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Man holding Site Safe New Zealand certificate

By offering scholarships to people from communities under-represented in the construction sector, Site Safe New Zealand is jumpstarting their careers and supporting the health, safety and wellbeing needs of the wider industry.


Site Safe is a not-for-profit health and safety organisation with more than 6,200 members representing businesses from all parts of the construction sector. Its goal is to support workers to get home to whānau at the end of each day. To achieve this, it provides education and resources on best practice systems and behaviours known to improve on-site health and safety.

Historically, New Zealand/European males have been the dominant demographic of the construction industry, yet health and safety statistics often reflect an imbalance in outcomes for other groups in the sector.

A scholarship programme to help develop future health and safety leaders is one of the actions Site Safe is taking to help address these imbalances, while encouraging people to see the construction industry as a place where they can thrive.

Five of the six scholarship categories provide opportunities to people who are traditionally under-represented in construction health and safety leadership. They include Māori, Pasifika, Women in Construction, Accessibility and Young People.

Potential participants submit an application to the category they identify with, outlining their work in the field and describing the benefits they see from the experience. The applications are reviewed by the Site Safe Education Team and recommendations go to the Executive Leadership Team for approval.

“Through this initiative we aim to raise educational outcomes and redress some of the barriers learners have faced such as low expectations, low prior achievement and institutional bias,” says Education Manger Ben Parker.

Once accepted to the programme, participants receive complimentary training on courses in the Health and Safety in Construction programme. Successful completion of these courses leads to being awarded the New Zealand Certificate in Workplace Health and Safety Practice (Level 3).

Participants are offered mentoring support to complete training and assignment work, book courses and develop a learning plan to meet their needs.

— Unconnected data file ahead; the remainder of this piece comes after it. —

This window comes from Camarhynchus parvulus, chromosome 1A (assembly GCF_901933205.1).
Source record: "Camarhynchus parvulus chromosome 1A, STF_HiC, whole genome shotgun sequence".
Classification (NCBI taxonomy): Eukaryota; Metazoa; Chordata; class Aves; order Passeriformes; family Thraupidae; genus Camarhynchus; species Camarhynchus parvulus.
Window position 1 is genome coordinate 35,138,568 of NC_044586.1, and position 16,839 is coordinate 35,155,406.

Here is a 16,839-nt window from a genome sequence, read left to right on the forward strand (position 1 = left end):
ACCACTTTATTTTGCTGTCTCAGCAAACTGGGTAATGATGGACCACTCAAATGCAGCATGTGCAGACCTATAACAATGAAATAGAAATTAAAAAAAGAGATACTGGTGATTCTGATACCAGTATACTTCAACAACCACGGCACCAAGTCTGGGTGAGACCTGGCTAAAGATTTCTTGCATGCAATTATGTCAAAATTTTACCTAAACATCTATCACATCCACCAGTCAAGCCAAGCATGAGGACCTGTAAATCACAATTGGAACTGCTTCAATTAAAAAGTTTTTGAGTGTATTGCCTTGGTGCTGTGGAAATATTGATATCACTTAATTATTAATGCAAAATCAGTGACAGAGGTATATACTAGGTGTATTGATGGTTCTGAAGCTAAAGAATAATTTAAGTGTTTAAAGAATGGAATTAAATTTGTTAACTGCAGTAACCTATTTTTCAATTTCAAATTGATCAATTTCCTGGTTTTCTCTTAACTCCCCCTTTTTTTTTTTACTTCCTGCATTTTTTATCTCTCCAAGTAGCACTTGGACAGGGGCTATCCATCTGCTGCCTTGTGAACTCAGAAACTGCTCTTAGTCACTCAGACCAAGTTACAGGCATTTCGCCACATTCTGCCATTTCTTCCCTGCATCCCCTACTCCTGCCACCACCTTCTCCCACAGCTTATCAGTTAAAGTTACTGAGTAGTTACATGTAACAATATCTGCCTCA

Ben says equality of access and opportunity is an important part of a fully inclusive education system. To achieve this, it’s important to understand and reduce barriers to participation and ensure every learner can develop the skills they need.

Once the course is completed, a celebration evening is held so the learners can graduate in style in front of their friends and family.

“They receive their certificate at a national industry event, both to give the learners the acknowledgement they deserve and to raise the profile and need to the wider industry,” says Ben.

The Accessibility category was offered for the first time in 2023.

Room full of  people at tables at Site Safe Awards

“It supports people who identify as disabled and/or neurodiverse and/or English Speakers of Other Languages. This category was added through identifying a growing number of our learners identifying with this category, and sub-categories, and builds on the work previously done to support accessibility in our learning spaces and key actions set out in our Education Strategy.”

Since the programme began in 2018, Site Safe has awarded 150 scholarships to a diverse range of learners across Aotearoa.

While scholarship recipients are not employees of Site Safe, the organisation follows up with graduates six months after the completion of their course to gain a better understanding of its impact.

In 2021,100 per cent of graduates were still employed in the construction industry after six months, 76 per cent rated the programme from very good to excellent, and 82 per cent felt completing the programme had a positive change on the health and safety practices within their workplace.

Sixty-four per cent of graduates felt that completing the programme had already improved their career opportunities and 65 per cent said they were interested in continuing further education in Health and Safety.

“Through the scholarship experience, and gaining the New Zealand Certificate in Workplace Health and Safety Practice (Level 3), it is envisaged that scholarship graduates represent the diverse backgrounds of people in Aotearoa, New Zealand to support the health, safety and wellbeing needs of themselves, whānau and industry,” says Ben.

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